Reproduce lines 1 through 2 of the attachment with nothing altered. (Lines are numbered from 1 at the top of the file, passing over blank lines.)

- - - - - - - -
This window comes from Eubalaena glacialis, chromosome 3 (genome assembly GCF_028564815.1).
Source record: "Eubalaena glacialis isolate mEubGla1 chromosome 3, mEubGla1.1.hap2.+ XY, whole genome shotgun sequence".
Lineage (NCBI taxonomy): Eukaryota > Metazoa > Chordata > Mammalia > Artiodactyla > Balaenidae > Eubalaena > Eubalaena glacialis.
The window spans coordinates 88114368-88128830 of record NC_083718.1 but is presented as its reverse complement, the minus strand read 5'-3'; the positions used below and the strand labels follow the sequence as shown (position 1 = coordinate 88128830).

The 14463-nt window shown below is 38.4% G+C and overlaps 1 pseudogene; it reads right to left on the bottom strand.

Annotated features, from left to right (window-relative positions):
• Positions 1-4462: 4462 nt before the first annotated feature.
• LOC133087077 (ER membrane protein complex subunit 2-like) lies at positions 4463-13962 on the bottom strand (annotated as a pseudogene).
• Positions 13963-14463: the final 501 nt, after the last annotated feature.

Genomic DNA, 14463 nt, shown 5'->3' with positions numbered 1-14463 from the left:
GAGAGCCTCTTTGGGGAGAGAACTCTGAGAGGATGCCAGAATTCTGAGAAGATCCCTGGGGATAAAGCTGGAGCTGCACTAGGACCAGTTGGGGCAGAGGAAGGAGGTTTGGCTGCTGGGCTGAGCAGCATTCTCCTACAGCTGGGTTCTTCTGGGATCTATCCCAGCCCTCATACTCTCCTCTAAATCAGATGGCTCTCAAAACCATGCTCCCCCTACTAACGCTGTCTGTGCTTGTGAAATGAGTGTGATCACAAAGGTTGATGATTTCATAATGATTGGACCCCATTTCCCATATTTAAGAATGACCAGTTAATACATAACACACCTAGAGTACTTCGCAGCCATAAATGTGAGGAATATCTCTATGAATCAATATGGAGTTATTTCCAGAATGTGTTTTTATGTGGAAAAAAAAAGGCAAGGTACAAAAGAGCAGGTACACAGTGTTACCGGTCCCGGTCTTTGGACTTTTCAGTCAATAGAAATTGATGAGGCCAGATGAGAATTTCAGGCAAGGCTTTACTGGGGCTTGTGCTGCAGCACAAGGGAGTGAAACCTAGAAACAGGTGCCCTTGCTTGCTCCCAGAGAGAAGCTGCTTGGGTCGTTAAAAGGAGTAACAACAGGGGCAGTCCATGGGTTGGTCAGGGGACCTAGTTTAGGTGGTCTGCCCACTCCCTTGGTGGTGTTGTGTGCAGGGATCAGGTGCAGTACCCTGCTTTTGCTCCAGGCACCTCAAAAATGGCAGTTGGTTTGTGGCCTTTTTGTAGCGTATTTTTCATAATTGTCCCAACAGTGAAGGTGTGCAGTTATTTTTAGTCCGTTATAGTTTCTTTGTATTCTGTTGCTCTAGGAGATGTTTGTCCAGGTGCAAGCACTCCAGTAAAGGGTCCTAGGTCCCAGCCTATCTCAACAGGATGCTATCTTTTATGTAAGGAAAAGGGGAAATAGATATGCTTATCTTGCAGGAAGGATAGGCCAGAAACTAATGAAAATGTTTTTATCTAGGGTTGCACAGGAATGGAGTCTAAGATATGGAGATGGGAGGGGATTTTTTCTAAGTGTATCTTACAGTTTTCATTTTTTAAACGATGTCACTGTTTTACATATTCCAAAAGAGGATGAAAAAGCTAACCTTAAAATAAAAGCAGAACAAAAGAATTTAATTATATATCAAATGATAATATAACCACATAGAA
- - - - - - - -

This window comes from Eubalaena glacialis, chromosome 3 (genome assembly GCF_028564815.1).
Source record: "Eubalaena glacialis isolate mEubGla1 chromosome 3, mEubGla1.1.hap2.+ XY, whole genome shotgun sequence".